Jump to:What is a Language Access Program? ● What are my rights under the Language Access Act? ● How can I apply for language assistance? ● Can I use my own interpreter? ● What should I do if my language access rights are violated? ● Where can I get more information?

What is the Language Access Program?

No matter what language you speak, you have the right to receive information and services from the Washington government. The Language Access Program works with Washington agencies to exercise this right for residents, workers, and visitors who do not speak English or have limited English proficiency (LEP/NEP). ). Established under the Language Access Act of 2004, the Language Access Program is run by the Washington Office of the Cursed Person.

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What are my rights under the Language Access Act

?The Language Access Act of 2004 requires all agencies, departments, programs, contractors, and organizations that receive funds Washington government policy must provide you with the following services at no cost to you.

Translating (written documents into your own language) Interpreting (communication spoken in your language) Signboards (displaying information in your language)

Read the Washington Language Access Act of 2004.


The Washington government must translate any documents you need to learn about or to apply for services and programs. Depending on the agency involved, in addition to important documents, these may include applications, notices, consent forms, and printed or online correspondence.


When you communicate with a Washington government agency in person or by phone, the agency must have a professional interpreter who speaks your language. Interpreters can be bilingual staff, professional interpreters onsite or on the phone. Government officials ask if you need an interpreter at the outset of the transaction, but you can request an interpreter at any time.

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Customer service locations of all Washington agencies, departments, programs, contractors, and recipients must display signs informing you of your right to an interpreter and document has been translated. When you go to a government agency, you should see signs like the Language Identifier Card or the Desktop Language Identifier, with instructions in multiple languages ​​for requesting language assistance. language.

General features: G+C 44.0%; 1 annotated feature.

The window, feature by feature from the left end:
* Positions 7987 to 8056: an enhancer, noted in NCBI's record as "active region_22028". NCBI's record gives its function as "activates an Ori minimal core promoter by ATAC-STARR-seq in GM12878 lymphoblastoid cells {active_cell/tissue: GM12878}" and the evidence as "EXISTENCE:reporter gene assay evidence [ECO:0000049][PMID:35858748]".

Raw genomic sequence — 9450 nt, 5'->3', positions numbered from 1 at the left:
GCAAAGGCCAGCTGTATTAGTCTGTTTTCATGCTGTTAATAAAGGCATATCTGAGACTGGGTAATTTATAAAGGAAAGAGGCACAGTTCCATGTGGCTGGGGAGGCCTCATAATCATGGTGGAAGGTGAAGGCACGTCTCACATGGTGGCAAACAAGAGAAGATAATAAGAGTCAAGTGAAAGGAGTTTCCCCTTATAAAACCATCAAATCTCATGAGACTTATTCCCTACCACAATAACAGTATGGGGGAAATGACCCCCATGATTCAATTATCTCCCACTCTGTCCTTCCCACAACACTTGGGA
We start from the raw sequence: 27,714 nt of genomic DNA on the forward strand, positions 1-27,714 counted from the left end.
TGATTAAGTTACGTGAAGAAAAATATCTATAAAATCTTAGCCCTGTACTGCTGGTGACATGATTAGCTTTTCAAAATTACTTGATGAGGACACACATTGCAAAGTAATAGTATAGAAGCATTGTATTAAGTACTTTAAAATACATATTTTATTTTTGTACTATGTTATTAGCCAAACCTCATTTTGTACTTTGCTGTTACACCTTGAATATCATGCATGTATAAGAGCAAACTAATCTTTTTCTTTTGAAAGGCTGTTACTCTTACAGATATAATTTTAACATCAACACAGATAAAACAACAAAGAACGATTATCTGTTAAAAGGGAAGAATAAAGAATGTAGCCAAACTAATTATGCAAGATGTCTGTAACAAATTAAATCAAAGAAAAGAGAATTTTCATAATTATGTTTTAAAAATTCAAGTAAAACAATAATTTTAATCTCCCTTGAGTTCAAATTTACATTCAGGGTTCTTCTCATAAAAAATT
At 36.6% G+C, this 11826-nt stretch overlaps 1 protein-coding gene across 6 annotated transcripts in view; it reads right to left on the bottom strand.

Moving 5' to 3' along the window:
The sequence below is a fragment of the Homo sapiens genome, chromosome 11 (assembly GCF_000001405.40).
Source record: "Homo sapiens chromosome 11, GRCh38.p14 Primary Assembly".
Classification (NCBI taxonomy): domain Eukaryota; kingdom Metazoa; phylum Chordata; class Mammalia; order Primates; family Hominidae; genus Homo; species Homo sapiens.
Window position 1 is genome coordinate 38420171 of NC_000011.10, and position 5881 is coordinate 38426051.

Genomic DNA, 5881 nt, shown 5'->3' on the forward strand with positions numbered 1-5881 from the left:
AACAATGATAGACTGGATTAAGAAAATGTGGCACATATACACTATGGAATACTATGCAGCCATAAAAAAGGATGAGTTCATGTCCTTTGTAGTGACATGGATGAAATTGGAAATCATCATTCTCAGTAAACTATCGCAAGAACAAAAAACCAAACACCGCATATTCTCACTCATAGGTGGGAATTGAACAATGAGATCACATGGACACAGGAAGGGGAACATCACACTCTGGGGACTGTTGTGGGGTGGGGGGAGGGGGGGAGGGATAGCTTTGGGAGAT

Language Identification Card

Desktop Language Specifier Table

How to get language assistance

? Washington government employees are trained to respond to customer interpreting needs when needed on the spot or by phone. Before looking for an interpreter, staff members try to identify your primary language or use the Language Identification Card or Desktop Board.

You can also tell us your language by showing our staff the “I Speak” card. The Washington Department of Human Rights distributes many of these wallet-sized cards in Amharic, Arabic, Chinese, French, Korean, Turkish, Russian, Spanish, Tagalog, and Vietnamese.

You can download the Vietnamese version here

Can I use my own interpreter?

You should use a professional interpreter provided by the LC government. If you wish to use your own interpreter, you must waive your rights by signing a standard waiver in your language. If the waiver is not available in your language, the Washington government must use an interpreter to convey the document to you. Please note that all interpreters must be 18 years old.

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What should I do if my language access rights are violated

?Under the 2004 Language Access Act, agencies, departments, programs, contractors and organizations It is illegal to receive money from the Washington government that prevents you from accessing your services because you do not speak English. If you or you know someone who has been denied an interpreter or translated documents, contact the Washington Department of Human Rights to file a complaint:

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Call 202-727-4559 (interpreter will be available over the phone);

District of Columbia Office of Human RightsAttn: Language Access Program441 4th Street, N.W., Suite 570 NorthWashington, D.C. 20001

Where can I find out more information?

To learn more about the Language Access Program, contact the Human Rights Department:

Email: Phone: 202-727-4559 (Interpretation will be available over the phone.)

To find out about a specific agency’s language access services, contact that agency’s Language Access Coordinator.